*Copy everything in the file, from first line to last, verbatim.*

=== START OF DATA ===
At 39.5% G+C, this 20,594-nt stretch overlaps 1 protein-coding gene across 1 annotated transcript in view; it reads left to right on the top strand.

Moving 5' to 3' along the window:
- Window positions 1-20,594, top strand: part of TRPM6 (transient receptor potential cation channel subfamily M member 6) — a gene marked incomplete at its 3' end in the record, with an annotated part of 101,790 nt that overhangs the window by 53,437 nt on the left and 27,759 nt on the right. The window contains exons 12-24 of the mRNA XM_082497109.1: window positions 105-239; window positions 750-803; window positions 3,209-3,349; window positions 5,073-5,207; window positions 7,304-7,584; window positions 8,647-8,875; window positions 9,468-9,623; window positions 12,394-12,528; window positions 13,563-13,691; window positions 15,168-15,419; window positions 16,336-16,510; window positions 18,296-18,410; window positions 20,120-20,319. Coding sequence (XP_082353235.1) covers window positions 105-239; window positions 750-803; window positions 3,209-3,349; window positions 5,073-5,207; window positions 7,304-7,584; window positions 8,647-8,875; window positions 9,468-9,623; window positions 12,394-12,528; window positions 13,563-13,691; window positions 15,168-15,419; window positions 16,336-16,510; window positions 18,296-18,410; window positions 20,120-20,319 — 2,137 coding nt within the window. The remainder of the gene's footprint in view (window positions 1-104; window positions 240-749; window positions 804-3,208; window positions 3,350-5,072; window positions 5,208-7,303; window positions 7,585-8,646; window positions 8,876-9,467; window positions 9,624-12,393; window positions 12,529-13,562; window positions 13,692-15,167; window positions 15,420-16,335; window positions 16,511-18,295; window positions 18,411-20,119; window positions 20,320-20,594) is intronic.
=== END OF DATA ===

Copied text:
At 39.5% G+C, this 20,594-nt stretch overlaps 1 protein-coding gene across 1 annotated transcript in view; it reads left to right on the top strand.

Moving 5' to 3' along the window:
- Window positions 1-20,594, top strand: part of TRPM6 (transient receptor potential cation channel subfamily M member 6) — a gene marked incomplete at its 3' end in the record, with an annotated part of 101,790 nt that overhangs the window by 53,437 nt on the left and 27,759 nt on the right. The window contains exons 12-24 of the mRNA XM_082497109.1: window positions 105-239; window positions 750-803; window positions 3,209-3,349; window positions 5,073-5,207; window positions 7,304-7,584; window positions 8,647-8,875; window positions 9,468-9,623; window positions 12,394-12,528; window positions 13,563-13,691; window positions 15,168-15,419; window positions 16,336-16,510; window positions 18,296-18,410; window positions 20,120-20,319. Coding sequence (XP_082353235.1) covers window positions 105-239; window positions 750-803; window positions 3,209-3,349; window positions 5,073-5,207; window positions 7,304-7,584; window positions 8,647-8,875; window positions 9,468-9,623; window positions 12,394-12,528; window positions 13,563-13,691; window positions 15,168-15,419; window positions 16,336-16,510; window positions 18,296-18,410; window positions 20,120-20,319 — 2,137 coding nt within the window. The remainder of the gene's footprint in view (window positions 1-104; window positions 240-749; window positions 804-3,208; window positions 3,350-5,072; window positions 5,208-7,303; window positions 7,585-8,646; window positions 8,876-9,467; window positions 9,624-12,393; window positions 12,529-13,562; window positions 13,692-15,167; window positions 15,420-16,335; window positions 16,511-18,295; window positions 18,411-20,119; window positions 20,320-20,594) is intronic.